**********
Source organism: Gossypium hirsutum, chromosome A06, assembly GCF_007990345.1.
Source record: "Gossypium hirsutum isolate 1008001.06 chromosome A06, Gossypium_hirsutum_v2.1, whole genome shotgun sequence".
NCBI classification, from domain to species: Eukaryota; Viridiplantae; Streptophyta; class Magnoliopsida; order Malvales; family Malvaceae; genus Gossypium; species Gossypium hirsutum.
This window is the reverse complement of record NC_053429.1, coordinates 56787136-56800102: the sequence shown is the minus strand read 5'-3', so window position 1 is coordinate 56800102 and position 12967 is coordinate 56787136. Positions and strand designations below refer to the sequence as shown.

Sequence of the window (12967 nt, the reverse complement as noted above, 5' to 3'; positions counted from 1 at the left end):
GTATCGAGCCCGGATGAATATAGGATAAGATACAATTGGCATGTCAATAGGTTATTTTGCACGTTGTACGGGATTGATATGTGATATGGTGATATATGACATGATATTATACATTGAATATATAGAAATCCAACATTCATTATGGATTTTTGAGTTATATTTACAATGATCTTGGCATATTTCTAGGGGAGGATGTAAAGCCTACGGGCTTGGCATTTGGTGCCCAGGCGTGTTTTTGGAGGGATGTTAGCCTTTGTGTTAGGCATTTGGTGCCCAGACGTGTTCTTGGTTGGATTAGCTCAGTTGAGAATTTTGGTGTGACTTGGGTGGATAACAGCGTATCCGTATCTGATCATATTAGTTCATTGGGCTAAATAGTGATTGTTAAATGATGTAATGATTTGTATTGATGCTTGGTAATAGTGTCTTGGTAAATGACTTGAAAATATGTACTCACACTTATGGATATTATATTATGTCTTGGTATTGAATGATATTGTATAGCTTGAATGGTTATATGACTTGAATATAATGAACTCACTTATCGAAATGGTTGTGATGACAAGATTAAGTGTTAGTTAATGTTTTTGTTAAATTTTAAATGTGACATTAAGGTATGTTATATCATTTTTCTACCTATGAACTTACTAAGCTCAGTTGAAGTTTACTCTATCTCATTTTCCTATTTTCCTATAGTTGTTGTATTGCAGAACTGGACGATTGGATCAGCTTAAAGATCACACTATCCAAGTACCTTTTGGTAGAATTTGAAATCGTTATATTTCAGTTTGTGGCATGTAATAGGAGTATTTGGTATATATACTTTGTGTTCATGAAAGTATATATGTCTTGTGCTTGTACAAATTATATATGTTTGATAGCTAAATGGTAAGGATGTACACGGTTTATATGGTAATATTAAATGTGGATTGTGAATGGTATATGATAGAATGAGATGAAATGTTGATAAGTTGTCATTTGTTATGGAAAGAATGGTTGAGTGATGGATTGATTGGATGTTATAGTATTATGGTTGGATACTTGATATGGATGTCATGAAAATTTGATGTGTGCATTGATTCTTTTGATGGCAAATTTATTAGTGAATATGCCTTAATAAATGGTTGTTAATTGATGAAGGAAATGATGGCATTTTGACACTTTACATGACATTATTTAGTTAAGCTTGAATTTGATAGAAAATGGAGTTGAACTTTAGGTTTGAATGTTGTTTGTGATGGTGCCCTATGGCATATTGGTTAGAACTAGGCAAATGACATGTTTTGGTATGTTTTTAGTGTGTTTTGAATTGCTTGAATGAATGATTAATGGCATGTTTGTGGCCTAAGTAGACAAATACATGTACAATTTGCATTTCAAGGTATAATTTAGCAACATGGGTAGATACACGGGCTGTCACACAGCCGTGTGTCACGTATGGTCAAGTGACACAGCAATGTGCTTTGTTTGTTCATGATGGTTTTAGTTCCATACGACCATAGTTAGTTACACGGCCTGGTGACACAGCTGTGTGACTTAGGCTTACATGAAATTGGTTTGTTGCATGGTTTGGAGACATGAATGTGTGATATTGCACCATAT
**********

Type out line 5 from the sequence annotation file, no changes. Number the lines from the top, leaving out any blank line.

Sequence of the window (12967 nt, the reverse complement as noted above, 5' to 3'; positions counted from 1 at the left end):